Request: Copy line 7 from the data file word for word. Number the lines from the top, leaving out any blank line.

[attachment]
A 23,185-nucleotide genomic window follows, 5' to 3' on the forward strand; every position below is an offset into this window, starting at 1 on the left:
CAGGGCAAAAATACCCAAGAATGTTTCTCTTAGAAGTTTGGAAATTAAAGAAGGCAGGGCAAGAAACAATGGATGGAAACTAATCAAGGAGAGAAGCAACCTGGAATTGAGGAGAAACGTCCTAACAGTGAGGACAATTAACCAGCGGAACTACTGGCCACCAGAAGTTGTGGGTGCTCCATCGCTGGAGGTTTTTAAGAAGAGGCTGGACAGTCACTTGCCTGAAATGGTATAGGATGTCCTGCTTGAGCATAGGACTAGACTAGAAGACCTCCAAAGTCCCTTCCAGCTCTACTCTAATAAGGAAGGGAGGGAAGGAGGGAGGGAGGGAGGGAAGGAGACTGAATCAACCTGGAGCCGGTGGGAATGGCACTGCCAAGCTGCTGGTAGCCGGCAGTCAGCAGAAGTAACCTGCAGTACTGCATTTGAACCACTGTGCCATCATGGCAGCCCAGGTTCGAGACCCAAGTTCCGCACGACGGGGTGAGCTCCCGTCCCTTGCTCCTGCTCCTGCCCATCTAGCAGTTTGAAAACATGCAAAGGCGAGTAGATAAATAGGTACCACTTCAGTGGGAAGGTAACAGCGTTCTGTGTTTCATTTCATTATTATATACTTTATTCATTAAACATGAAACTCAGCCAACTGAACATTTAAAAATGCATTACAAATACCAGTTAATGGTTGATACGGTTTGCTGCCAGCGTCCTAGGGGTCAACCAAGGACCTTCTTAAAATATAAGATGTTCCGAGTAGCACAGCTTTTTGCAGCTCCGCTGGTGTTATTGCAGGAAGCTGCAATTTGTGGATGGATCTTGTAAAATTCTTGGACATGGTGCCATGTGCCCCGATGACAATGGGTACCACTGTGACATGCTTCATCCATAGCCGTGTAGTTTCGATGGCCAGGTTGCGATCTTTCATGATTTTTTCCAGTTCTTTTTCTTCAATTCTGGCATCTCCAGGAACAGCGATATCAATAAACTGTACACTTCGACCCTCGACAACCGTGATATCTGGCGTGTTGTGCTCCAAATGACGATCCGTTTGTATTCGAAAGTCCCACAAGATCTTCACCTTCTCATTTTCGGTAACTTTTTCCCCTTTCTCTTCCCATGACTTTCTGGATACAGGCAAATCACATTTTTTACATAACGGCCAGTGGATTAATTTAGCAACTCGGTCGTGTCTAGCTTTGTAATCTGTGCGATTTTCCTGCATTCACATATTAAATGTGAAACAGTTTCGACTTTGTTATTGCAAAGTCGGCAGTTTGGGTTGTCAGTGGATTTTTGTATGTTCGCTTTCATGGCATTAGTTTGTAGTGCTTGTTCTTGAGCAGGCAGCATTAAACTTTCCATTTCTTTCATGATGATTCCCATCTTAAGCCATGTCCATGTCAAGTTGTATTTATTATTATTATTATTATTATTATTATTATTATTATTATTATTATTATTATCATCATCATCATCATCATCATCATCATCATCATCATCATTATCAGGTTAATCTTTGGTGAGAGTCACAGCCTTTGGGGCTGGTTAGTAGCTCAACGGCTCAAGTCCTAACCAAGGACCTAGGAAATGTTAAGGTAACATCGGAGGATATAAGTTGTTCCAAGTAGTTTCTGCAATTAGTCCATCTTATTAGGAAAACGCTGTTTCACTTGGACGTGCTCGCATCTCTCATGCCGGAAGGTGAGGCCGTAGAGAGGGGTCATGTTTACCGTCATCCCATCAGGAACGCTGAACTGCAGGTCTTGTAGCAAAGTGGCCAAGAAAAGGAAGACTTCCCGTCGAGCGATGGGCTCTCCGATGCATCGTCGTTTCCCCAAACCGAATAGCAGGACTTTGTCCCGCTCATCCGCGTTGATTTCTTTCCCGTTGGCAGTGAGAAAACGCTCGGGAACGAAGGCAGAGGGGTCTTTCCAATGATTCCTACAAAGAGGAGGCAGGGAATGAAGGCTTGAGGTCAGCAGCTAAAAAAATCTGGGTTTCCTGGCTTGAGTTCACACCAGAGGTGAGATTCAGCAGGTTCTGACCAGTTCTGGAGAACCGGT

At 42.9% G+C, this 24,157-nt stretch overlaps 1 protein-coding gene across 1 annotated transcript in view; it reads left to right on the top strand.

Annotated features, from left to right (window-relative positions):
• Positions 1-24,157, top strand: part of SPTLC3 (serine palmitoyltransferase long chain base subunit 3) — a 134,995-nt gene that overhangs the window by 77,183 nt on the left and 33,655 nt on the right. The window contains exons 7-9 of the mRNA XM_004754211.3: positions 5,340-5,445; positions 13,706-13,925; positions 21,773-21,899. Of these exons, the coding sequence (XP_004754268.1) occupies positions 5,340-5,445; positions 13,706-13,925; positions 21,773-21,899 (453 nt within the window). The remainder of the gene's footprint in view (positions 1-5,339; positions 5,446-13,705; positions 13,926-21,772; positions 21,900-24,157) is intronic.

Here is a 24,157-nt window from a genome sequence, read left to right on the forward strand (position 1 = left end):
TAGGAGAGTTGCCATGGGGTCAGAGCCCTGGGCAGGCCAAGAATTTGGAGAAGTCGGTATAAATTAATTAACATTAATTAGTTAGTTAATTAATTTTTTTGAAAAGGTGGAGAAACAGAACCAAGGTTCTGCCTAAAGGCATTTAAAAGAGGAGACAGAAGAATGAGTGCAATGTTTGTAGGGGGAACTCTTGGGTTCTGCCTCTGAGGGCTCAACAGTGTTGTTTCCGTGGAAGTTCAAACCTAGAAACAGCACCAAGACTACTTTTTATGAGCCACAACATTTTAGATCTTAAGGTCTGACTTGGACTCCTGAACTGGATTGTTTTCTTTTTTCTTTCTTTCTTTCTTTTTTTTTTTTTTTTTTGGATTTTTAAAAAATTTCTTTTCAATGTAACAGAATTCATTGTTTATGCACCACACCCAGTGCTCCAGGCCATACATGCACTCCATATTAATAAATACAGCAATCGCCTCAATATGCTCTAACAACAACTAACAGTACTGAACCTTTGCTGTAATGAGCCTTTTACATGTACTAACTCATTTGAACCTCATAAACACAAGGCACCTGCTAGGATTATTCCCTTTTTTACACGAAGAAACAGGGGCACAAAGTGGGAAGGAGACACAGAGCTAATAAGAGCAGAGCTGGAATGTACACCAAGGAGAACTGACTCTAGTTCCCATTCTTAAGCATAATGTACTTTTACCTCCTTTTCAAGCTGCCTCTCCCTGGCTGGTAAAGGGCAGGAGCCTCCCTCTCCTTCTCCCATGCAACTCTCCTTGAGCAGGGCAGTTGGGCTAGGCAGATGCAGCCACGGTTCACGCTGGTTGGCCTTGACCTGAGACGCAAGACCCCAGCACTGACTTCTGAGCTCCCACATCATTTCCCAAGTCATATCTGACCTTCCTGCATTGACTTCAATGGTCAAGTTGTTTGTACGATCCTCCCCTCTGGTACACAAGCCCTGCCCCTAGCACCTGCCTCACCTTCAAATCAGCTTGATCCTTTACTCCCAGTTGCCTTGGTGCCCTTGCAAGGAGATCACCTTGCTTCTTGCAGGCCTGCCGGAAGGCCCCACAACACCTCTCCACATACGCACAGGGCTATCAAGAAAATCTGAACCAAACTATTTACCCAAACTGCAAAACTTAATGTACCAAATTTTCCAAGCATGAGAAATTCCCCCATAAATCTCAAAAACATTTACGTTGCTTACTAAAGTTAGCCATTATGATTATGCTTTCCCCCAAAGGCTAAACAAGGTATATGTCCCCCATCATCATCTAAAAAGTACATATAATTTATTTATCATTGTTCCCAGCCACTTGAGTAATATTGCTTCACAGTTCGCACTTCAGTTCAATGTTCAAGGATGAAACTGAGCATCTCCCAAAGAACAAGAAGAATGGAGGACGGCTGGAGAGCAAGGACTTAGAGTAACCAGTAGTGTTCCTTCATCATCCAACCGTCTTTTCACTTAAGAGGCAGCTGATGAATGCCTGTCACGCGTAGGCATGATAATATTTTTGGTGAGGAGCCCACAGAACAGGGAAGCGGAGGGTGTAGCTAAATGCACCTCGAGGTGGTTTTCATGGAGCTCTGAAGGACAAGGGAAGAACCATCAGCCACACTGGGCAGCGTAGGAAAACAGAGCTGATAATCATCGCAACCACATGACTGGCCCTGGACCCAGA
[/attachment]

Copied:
TAGGAGAGTTGCCATGGGGTCAGAGCCCTGGGCAGGCCAAGAATTTGGAGAAGTCGGTATAAATTAATTAACATTAATTAGTTAGTTAATTAATTTTTTTGAAAAGGTGGAGAAACAGAACCAAGGTTCTGCCTAAAGGCATTTAAAAGAGGAGACAGAAGAATGAGTGCAATGTTTGTAGGGGGAACTCTTGGGTTCTGCCTCTGAGGGCTCAACAGTGTTGTTTCCGTGGAAGTTCAAACCTAGAAACAGCACCAAGACTACTTTTTATGAGCCACAACATTTTAGATCTTAAGGTCTGACTTGGACTCCTGAACTGGATTGTTTTCTTTTTTCTTTCTTTCTTTCTTTTTTTTTTTTTTTTTTGGATTTTTAAAAAATTTCTTTTCAATGTAACAGAATTCATTGTTTATGCACCACACCCAGTGCTCCAGGCCATACATGCACTCCATATTAATAAATACAGCAATCGCCTCAATATGCTCTAACAACAACTAACAGTACTGAACCTTTGCTGTAATGAGCCTTTTACATGTACTAACTCATTTGAACCTCATAAACACAAGGCACCTGCTAGGATTATTCCCTTTTTTACACGAAGAAACAGGGGCACAAAGTGGGAAGGAGACACAGAGCTAATAAGAGCAGAGCTGGAATGTACACCAAGGAGAACTGACTCTAGTTCCCATTCTTAAGCATAATGTACTTTTACCTCCTTTTCAAGCTGCCTCTCCCTGGCTGGTAAAGGGCAGGAGCCTCCCTCTCCTTCTCCCATGCAACTCTCCTTGAGCAGGGCAGTTGGGCTAGGCAGATGCAGCCACGGTTCACGCTGGTTGGCCTTGACCTGAGACGCAAGACCCCAGCACTGACTTCTGAGCTCCCACATCATTTCCCAAGTCATATCTGACCTTCCTGCATTGACTTCAATGGTCAAGTTGTTTGTACGATCCTCCCCTCTGGTACACAAGCCCTGCCCCTAGCACCTGCCTCACCTTCAAATCAGCTTGATCCTTTACTCCCAGTTGCCTTGGTGCCCTTGCAAGGAGATCACCTTGCTTCTTGCAGGCCTGCCGGAAGGCCCCACAACACCTCTCCACATACGCACAGGGCTATCAAGAAAATCTGAACCAAACTATTTACCCAAACTGCAAAACTTAATGTACCAAATTTTCCAAGCATGAGAAATTCCCCCATAAATCTCAAAAACATTTACGTTGCTTACTAAAGTTAGCCATTATGATTATGCTTTCCCCCAAAGGCTAAACAAGGTATATGTCCCCCATCATCATCTAAAAAGTACATATAATTTATTTATCATTGTTCCCAGCCACTTGAGTAATATTGCTTCACAGTTCGCACTTCAGTTCAATGTTCAAGGATGAAACTGAGCATCTCCCAAAGAACAAGAAGAATGGAGGACGGCTGGAGAGCAAGGACTTAGAGTAACCAGTAGTGTTCCTTCATCATCCAACCGTCTTTTCACTTAAGAGGCAGCTGATGAATGCCTGTCACGCGTAGGCATGATAATATTTTTGGTGAGGAGCCCACAGAACAGGGAAGCGGAGGGTGTAGCTAAATGCACCTCGAGGTGGTTTTCATGGAGCTCTGAAGGACAAGGGAAGAACCATCAGCCACACTGGGCAGCGTAGGAAAACAGAGCTGATAATCATCGCAACCACATGACTGGCCCTGGACCCAGA